What's new in the land of royals and Radiohead? The editors of Britain's new musical express whisk us their monthly report.
It’s not often that I get on my knees and beg, but this month I have no choice. Ever since a British music industry report found that in April this year there were no U.K. artists in the Billboard Hot 100 singles chart for the first time since 1963, we’ve been a nation in crisis. The past two months have been a whirlwind of tearful newspaper editorials and desperate calls to better promote our artists in America. Basically, we bewildered Brits all want to know the same thing: We invented music, we gave you the Beatles, Duran Duran, and the Spice Girls, so why don’t you love us anymore?
The answer is sad but simple. We’ve been hopeless at music for ages. Ever since the halcyon days of Britpop, we’ve been producing music so middle-of-the-road that it’s virtually got white stripes down its back.
Britain is currently tyrannized by four artists: The Stereophonics (Rod Stewart impersonators), Robbie Williams (tuxedo-wearing buffoon), Oasis (rude brothers), and Travis (inoffensive rock whimsy). Is it any wonder that America and every other country in the world has said, ”Thanks, but no thanks?”
What makes it even worse for us is that in the aftermath of the Strokes, any American who turns up in the U.K. with a guitar immediately gets a multimillion-pound record deal. Last month, it was the Polyphonic Spree (see review on page 19), and they’re 23 or so lunatics from Texas who dress in white smocks and sing weird religious music. The British music industry has been complaining night and day about it ever since, and it’s starting to get on my nerves. That’s why I’m imploring you to shut them up by buying at least one British record this month. Below I’ve listed three new releases to choose from, but don’t feel tied by my suggestions. Even picking up a copy of Rick Astley: The Emo Sessions would help. — James Oldham, NME Deputy Editor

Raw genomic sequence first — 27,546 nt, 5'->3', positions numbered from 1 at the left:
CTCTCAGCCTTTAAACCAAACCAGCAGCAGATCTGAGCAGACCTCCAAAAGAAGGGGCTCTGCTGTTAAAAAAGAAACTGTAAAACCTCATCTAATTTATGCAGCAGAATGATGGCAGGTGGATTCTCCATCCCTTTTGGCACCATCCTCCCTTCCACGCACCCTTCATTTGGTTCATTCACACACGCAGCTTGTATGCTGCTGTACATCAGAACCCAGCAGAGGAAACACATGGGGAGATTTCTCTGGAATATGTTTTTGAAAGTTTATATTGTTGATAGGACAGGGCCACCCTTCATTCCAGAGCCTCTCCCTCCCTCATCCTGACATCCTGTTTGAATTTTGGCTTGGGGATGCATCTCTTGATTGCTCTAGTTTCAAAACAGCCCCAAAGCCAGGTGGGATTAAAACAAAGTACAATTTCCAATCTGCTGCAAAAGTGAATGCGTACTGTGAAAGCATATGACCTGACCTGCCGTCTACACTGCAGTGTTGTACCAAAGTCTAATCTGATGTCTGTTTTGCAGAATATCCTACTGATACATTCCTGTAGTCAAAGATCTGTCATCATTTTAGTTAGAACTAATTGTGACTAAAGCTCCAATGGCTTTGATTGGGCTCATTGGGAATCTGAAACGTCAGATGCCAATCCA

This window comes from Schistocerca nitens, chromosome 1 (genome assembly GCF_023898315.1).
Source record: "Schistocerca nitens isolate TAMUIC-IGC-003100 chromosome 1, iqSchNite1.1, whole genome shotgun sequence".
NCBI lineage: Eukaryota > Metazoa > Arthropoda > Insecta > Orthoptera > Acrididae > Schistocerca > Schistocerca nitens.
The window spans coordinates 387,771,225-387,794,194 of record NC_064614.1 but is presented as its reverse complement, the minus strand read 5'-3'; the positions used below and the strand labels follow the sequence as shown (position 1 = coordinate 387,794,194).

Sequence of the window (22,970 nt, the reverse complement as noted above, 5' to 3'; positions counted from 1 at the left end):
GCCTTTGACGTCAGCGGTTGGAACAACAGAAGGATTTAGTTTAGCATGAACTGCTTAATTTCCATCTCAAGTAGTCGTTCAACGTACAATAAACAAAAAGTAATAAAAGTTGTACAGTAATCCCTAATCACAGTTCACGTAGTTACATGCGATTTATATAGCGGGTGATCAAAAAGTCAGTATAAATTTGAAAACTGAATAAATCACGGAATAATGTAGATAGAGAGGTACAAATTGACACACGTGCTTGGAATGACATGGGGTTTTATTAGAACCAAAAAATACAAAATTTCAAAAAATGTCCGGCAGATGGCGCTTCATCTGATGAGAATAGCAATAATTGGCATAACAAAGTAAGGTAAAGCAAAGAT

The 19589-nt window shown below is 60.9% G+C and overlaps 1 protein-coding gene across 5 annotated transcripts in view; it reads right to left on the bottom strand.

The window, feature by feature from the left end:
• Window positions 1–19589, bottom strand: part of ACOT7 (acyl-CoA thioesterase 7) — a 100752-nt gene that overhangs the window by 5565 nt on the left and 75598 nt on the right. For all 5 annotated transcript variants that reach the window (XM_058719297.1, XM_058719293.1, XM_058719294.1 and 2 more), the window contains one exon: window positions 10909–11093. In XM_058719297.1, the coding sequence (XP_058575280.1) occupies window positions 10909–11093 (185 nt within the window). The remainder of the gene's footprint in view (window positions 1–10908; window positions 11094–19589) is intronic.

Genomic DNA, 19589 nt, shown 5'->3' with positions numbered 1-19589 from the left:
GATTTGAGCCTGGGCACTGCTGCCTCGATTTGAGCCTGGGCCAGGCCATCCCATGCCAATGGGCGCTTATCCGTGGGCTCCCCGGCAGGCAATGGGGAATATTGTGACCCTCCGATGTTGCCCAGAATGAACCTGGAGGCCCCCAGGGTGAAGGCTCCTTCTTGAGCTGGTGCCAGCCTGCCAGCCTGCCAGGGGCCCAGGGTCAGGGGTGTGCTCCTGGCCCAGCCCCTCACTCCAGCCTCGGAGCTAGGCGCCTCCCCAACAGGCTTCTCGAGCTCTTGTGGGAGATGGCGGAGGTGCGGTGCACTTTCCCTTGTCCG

MORE THAN OKAY IN THE U.K.
MORE THAN OKAY IN THE U.K.
THE CORAL — The Coral (Deltasonic) From Liverpool and obsessed with eggs and Frank Zappa, the Coral are the most inventive British band currently in existence. Recently reviewed in NME, this album was described (favourably) as a mix of ”The Doors [and] Russian Cossack music.”
DEATH IN VEGAS — ”Leather Girls/Natja” (Concrete/BMG) Pulsating psychedelic electro made by London’s two coolest men (DJs Richard Fearless and Tim Holmes). It’s a taster for their upcoming made-in-India epic, Scorpio Rising.
COLDPLAY — ”In My Place” (Parlophone) Totally brilliant single from the most accessible British band of 2002. If they aren’t No. 1 in America at some point in the next 12 months, I’ll eat my word processor.